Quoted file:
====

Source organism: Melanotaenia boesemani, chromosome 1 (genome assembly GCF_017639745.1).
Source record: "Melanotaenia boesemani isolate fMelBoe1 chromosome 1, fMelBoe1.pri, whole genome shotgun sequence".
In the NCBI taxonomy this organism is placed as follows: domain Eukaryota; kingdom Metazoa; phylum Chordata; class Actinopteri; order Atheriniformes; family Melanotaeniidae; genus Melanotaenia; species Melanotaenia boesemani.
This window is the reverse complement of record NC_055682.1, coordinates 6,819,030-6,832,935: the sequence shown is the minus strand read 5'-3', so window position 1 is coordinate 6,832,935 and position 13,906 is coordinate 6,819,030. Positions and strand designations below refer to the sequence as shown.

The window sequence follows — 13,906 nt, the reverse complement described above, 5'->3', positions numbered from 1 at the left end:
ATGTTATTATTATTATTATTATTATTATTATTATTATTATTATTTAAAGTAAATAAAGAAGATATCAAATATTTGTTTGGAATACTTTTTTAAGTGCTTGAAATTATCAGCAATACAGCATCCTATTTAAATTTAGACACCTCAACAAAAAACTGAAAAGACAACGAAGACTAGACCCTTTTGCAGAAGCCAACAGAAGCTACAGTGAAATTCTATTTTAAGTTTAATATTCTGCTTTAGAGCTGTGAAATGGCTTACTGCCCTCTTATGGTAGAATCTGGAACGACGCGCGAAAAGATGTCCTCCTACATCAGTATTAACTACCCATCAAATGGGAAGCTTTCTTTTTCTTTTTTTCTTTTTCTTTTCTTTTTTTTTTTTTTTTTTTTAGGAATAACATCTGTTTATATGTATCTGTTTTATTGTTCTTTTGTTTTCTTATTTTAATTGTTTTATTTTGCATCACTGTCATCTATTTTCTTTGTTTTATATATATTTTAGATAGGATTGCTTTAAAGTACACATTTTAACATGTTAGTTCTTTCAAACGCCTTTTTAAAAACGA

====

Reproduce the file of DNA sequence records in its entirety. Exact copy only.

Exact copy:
Source organism: Melanotaenia boesemani, chromosome 1 (genome assembly GCF_017639745.1).
Source record: "Melanotaenia boesemani isolate fMelBoe1 chromosome 1, fMelBoe1.pri, whole genome shotgun sequence".
In the NCBI taxonomy this organism is placed as follows: domain Eukaryota; kingdom Metazoa; phylum Chordata; class Actinopteri; order Atheriniformes; family Melanotaeniidae; genus Melanotaenia; species Melanotaenia boesemani.
This window is the reverse complement of record NC_055682.1, coordinates 6,819,030-6,832,935: the sequence shown is the minus strand read 5'-3', so window position 1 is coordinate 6,832,935 and position 13,906 is coordinate 6,819,030. Positions and strand designations below refer to the sequence as shown.

The window sequence follows — 13,906 nt, the reverse complement described above, 5'->3', positions numbered from 1 at the left end:
ATGTTATTATTATTATTATTATTATTATTATTATTATTATTATTTAAAGTAAATAAAGAAGATATCAAATATTTGTTTGGAATACTTTTTTAAGTGCTTGAAATTATCAGCAATACAGCATCCTATTTAAATTTAGACACCTCAACAAAAAACTGAAAAGACAACGAAGACTAGACCCTTTTGCAGAAGCCAACAGAAGCTACAGTGAAATTCTATTTTAAGTTTAATATTCTGCTTTAGAGCTGTGAAATGGCTTACTGCCCTCTTATGGTAGAATCTGGAACGACGCGCGAAAAGATGTCCTCCTACATCAGTATTAACTACCCATCAAATGGGAAGCTTTCTTTTTCTTTTTTTCTTTTTCTTTTCTTTTTTTTTTTTTTTTTTTTAGGAATAACATCTGTTTATATGTATCTGTTTTATTGTTCTTTTGTTTTCTTATTTTAATTGTTTTATTTTGCATCACTGTCATCTATTTTCTTTGTTTTATATATATTTTAGATAGGATTGCTTTAAAGTACACATTTTAACATGTTAGTTCTTTCAAACGCCTTTTTAAAAACGA